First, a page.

The likes of Hannah Khalil, Morgan Lloyd Malcolm, Sarah Niles and Juno Dawson deliver some excellent work in The Motherhood Project.
Battersea Arts Centre announces a season of groundbreaking and playful work (April to July 2021) which explores fresh ways of living differently and sharing experiences.
One play I have seen consistently recommended over the last couple of years is Emilia which premiered at The Globe in 2018 and transferred to the West End last year and was awarded three Oliviers.
The Stage today (8 August 2019) announces the shortlist for The Stage Debut Awards 2019. The awards, now in their third year and presented in association with Access Entertainment, celebrate the best breakthrough talent in theatre, from actors and directors to designers, writers, composers and lyricists, all of whom have made their professional debuts in the past year.
Playwright James Graham may have had two plays in the West End at the same time but can he handle ten questions from me?!
A transfer from the Globe, Morgan Lloyd Malcolm’s play about the 17th century poet Emilia Bassano Lanier is already receiving highly positive acclaim as it rouses audiences to their feet night after night
Random and topical thoughts and quotes gathered by My Theatre Mates contributor Aleks Sierz, first published on www.sierz.co.uk.
It is not to diminish the historical elements, the research and indeed the politics of the play, to say that its power and its joy is in storytelling.
It’s a rare moment of beautiful subtlety in a play that is more often considerably bolder in its sentiment, but it’s also a mark of just how nuanced Nicole Charles’ production and Morgan Lloyd Malcolm’s writing is.
I’ve read reviews of Morgan Lloyd Malcolm’s play Emilia that describe its feminist message as ‘unsubtle’ and the titular character’s suffering as overblown. It’s comments like that, which reinforce the need for plays like this and why, perhaps, the time for subtlety is over.
Morgan Lloyd Malcolm’s script for Emilia at the Vaudeville Theatre is spectacularly good: funny, poignant, angry and inspiring. It’s an amazing piece of theatre, yes, but it’s also something more than that. It feels like a movement, almost.
Triumphant, if crude, the West End transfer of Emilia is a heartfelt account of a Renaissance woman who has been hidden from history.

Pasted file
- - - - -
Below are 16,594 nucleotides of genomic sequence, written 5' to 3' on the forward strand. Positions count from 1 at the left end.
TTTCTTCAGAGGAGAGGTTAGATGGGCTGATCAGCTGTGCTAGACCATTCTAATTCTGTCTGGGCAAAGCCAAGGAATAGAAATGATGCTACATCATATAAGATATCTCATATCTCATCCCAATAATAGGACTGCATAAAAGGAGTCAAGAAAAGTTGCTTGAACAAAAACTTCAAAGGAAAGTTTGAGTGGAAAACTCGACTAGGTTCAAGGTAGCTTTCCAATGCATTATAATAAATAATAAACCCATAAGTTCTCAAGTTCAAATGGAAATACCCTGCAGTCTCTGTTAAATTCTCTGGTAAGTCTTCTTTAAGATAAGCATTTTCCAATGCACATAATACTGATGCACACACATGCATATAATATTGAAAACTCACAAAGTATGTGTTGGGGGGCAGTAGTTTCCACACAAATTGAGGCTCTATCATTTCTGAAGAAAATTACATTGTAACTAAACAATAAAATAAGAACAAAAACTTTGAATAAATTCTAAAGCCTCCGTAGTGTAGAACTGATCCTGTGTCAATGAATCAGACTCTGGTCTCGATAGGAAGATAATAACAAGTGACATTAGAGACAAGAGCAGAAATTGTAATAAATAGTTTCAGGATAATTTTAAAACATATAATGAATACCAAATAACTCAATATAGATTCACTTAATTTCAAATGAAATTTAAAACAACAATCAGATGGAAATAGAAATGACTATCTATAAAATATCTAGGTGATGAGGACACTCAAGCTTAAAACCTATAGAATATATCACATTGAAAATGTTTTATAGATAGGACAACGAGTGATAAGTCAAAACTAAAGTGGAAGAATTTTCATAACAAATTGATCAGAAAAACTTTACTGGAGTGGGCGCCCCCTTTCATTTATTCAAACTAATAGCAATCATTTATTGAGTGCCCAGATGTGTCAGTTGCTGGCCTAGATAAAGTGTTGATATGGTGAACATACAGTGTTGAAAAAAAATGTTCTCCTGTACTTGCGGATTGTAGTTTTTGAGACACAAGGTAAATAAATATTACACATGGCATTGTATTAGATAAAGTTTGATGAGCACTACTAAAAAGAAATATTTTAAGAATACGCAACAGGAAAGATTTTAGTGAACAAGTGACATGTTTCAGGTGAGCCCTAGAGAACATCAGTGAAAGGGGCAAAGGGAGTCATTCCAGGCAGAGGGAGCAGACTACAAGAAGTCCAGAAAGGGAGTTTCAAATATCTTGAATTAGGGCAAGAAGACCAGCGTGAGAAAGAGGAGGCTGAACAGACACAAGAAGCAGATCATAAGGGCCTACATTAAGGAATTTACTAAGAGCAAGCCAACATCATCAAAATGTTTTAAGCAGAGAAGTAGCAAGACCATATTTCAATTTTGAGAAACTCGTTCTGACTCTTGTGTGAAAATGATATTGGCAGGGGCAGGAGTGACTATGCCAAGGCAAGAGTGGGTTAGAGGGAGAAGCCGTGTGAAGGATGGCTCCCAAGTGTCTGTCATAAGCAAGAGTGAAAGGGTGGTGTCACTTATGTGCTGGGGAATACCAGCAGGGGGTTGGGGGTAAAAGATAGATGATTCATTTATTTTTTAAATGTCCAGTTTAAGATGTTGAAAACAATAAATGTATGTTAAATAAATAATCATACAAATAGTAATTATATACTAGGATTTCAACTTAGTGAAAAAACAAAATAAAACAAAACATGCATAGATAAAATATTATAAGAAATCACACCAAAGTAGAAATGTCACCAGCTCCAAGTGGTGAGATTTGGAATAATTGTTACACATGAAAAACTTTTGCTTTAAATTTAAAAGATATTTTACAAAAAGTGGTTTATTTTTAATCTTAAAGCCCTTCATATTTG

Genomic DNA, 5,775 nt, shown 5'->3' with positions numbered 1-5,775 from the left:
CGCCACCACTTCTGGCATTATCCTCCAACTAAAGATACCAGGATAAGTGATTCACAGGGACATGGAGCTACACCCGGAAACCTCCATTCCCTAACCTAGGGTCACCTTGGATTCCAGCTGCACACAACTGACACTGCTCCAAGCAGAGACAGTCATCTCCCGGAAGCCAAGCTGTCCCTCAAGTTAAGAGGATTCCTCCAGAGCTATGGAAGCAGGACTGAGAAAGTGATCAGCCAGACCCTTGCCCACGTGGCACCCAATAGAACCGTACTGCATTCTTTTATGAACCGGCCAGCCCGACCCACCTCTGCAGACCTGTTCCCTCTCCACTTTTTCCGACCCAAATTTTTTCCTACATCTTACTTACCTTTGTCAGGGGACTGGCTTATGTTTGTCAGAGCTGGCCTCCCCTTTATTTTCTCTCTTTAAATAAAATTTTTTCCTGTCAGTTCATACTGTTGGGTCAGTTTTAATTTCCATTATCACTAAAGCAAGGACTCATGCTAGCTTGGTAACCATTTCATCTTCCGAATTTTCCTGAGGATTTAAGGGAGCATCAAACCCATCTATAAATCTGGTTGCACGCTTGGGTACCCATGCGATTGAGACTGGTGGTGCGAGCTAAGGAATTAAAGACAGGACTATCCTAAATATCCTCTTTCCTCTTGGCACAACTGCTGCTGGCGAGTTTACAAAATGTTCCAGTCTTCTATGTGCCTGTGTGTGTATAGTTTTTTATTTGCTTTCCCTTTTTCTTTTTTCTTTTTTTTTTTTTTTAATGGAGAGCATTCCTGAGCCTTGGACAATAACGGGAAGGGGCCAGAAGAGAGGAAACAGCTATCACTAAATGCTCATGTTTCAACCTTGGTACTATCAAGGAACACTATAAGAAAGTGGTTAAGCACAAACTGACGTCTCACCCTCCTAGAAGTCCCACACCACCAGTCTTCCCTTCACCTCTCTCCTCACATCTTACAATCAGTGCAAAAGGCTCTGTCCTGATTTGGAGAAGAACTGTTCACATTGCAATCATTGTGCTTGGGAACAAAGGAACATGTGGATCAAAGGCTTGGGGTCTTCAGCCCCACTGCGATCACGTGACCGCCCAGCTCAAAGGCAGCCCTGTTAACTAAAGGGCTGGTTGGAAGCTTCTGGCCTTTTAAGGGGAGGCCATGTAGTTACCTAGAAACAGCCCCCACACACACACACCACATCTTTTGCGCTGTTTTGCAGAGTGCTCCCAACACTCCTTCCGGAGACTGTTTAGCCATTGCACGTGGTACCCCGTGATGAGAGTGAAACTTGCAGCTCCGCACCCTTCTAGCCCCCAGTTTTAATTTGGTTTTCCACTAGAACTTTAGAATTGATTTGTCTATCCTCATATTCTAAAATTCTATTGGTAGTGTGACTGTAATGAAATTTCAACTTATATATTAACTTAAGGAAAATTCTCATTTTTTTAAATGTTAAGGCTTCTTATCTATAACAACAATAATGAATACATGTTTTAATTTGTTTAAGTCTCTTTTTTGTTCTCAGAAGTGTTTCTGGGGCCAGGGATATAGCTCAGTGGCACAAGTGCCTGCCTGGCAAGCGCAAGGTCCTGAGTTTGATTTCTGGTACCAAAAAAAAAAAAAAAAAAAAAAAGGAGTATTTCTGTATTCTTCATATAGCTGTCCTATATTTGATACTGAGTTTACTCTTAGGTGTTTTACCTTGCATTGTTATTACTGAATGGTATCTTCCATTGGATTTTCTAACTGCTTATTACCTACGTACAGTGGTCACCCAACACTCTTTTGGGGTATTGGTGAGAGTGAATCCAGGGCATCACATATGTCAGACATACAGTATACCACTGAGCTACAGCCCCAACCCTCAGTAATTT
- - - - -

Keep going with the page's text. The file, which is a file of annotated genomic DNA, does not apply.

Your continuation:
While still reflecting on International Women’s Day 2019 I am delighted to be able to share the first part of my interview with the generous and inspiring playwright Morgan Lloyd Malcolm. We talked at length about her play Emilia, which has just had its first preview at the Vaudeville Theatre.
Further casting has been announced for Emilia, written by Morgan Lloyd Malcolm and directed by Nicole Charles at the Vaudeville Theatre from 8 March to 15 June 2019, following its run at Shakespeare’s Globe in 2018.
Following its sell-out run at Shakespeare’s Globe, Morgan Lloyd Malcolm’s new play Emilia, directed by Nicole Charles, will transfer to the Vaudeville Theatre for a strictly limited season from 8 March to 15 June 2019.
Apparently, 2018 is the ‘Year of the Woman’, and it has definitely felt like the world of theatre has stepped up for the occasion.
News, reviews, controversies and interviews of the week from London to Broadway, by way of Edinburgh, including the ‘banning’ of Mazz Murray from singing a song from Dreamgirls, Edinburgh venue pay rates, and a 70-year-old Broadway understudy getting the lead.
There is no mistaking the anger that informs and pulsates through the piece like a roaring fire. But this is an Emilia for our life and times, bringing the past and present and hopefully the future into glorious unison.
Love London Love Culture rounds up the reviews for Morgan Lloyd Malcolm’s Emilia now playing at the Shakespeare’s Globe.
Former and current artistic directors Mark Rylance and Michelle Terry will take to the stage this year in Terry’s inaugural season at Shakespeare’s Globe.
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